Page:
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The role of surges during periods of very shallow water on sediment transport over tidal flats

March 5, 2021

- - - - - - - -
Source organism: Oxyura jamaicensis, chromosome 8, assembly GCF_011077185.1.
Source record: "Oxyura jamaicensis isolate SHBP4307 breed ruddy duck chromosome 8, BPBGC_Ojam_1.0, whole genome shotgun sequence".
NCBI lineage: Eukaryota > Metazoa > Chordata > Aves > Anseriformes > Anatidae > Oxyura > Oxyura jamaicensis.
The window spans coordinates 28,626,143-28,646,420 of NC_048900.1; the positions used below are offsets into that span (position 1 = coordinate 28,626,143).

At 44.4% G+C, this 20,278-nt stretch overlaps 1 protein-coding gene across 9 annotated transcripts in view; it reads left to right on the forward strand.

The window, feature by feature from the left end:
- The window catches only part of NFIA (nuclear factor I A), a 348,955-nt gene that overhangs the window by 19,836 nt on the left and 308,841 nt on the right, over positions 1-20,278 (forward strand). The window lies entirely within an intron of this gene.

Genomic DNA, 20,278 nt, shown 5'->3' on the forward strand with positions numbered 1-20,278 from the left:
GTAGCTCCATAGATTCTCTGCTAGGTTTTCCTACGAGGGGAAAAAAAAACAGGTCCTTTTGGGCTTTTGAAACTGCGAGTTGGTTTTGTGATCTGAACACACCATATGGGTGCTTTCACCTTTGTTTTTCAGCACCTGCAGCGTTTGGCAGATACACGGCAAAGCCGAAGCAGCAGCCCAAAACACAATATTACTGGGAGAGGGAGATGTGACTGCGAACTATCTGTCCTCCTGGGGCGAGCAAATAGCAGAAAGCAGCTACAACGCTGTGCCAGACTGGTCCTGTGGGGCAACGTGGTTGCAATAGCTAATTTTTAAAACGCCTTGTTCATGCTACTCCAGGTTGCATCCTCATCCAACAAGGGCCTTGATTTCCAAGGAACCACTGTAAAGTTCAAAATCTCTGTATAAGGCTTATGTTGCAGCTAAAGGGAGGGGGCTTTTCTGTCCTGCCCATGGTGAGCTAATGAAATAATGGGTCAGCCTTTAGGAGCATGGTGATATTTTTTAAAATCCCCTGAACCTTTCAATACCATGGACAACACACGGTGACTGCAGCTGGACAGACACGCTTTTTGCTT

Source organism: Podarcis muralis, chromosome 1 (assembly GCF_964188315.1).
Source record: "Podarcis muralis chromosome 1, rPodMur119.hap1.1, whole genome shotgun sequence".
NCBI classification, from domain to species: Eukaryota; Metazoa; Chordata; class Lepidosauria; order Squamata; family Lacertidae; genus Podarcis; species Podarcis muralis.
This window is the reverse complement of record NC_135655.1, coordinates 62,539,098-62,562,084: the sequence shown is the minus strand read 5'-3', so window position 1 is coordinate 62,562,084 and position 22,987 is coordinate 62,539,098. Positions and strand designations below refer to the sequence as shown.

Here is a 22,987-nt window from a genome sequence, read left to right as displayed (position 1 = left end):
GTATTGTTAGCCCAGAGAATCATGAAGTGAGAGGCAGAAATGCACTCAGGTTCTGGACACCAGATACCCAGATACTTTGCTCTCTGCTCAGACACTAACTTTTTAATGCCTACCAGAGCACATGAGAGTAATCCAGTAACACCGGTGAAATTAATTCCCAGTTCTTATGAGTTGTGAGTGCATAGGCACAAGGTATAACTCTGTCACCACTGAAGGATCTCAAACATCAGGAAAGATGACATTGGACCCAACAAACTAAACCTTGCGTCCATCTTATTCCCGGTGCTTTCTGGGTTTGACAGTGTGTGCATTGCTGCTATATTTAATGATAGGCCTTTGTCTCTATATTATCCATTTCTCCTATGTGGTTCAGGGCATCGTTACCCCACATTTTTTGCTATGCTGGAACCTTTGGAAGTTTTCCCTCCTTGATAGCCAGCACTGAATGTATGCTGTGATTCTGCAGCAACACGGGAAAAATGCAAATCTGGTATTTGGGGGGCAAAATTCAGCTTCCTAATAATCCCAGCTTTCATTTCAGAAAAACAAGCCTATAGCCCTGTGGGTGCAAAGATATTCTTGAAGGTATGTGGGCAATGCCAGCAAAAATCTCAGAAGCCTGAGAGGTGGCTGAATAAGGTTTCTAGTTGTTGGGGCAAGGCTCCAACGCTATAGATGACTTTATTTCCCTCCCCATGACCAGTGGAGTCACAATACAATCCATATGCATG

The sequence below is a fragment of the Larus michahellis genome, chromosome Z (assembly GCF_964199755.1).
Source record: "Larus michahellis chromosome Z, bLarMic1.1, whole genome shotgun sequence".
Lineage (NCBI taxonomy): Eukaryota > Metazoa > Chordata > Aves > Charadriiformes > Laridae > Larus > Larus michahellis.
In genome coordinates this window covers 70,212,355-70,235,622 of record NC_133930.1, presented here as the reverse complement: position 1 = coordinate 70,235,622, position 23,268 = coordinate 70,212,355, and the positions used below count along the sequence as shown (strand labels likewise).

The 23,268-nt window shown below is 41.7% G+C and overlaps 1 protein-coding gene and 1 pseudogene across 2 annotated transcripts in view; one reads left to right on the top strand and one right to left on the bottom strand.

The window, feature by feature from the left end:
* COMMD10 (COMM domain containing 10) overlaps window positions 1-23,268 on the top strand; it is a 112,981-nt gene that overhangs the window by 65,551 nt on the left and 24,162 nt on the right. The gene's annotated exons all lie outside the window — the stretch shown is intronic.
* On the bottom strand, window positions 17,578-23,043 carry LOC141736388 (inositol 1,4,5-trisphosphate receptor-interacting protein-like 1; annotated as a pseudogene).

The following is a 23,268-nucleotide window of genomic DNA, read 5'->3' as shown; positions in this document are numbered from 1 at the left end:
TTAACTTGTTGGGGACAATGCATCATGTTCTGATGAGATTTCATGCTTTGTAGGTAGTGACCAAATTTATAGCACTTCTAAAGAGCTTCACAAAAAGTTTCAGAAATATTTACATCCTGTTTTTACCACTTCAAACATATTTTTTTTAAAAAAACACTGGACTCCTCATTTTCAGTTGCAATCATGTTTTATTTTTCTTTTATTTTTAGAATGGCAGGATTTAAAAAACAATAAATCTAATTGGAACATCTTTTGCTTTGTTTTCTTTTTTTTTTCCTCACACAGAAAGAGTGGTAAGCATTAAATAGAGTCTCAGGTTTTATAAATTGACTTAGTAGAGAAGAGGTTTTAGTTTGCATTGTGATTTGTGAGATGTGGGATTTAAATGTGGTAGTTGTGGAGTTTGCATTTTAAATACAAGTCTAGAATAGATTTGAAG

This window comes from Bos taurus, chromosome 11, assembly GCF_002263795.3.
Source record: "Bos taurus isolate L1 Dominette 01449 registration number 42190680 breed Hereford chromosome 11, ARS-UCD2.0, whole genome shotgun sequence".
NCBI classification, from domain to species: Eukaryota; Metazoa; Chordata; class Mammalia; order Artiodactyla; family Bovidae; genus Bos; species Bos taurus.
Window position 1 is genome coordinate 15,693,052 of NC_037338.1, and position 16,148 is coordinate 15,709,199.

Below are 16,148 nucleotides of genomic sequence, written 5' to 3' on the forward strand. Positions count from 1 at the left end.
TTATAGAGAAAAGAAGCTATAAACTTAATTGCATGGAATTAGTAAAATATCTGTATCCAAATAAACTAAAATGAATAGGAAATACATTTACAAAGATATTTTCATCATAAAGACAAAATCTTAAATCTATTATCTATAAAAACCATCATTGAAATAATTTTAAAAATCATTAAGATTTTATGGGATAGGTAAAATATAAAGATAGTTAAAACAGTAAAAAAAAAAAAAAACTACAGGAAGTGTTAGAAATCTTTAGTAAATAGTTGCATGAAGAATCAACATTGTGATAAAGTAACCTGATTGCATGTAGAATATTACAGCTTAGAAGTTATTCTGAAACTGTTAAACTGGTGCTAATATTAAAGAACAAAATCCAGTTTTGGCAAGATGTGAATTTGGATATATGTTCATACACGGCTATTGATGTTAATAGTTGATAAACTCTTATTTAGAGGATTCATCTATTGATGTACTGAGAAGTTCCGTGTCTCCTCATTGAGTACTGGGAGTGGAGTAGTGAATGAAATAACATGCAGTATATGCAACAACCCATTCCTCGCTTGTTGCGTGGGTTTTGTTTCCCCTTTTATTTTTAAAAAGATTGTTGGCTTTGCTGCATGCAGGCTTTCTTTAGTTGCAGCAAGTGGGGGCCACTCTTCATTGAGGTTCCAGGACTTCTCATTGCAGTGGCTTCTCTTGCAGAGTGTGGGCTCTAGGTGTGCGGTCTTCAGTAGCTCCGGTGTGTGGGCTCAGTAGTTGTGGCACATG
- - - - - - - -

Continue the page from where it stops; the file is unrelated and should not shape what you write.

Periods of very shallow water (water depth in the order of 10 cm) occur daily on tidal flats because of the propagation of tides over very gently sloping beds, leading to distinct morphodynamical phenomena. To improve the understanding of the characteristics of velocity and suspended sediment concentration (SSC) surges and their contribution to sediment transport and local bed changes during periods of very shallow water, measurements of near-bed flow, and SSC were carried out at two cross-shore locations on an intertidal flat along the Jiangsu coast, China. Furthermore, the role of surges in local resuspension and morphological change was explored. Results indicate that flow and SSC surges occurred at both stations during very shallow water periods. On the lower intertidal flat, flood surges were erosive, while weaker surges on the middle intertidal flat were not. Surges on lower intertidal flats resulted in local resuspension and strong turbidity, contributing up to 25% of the onshore-suspended sediment flux during flood tides, even though they last only 10% of the flood duration. When surges travel across the flats, conditions change from erosional to depositional. Velocity surges on the middle intertidal flat were too weak to resuspend bed sediment, and the associated SSC surges were produced by advection.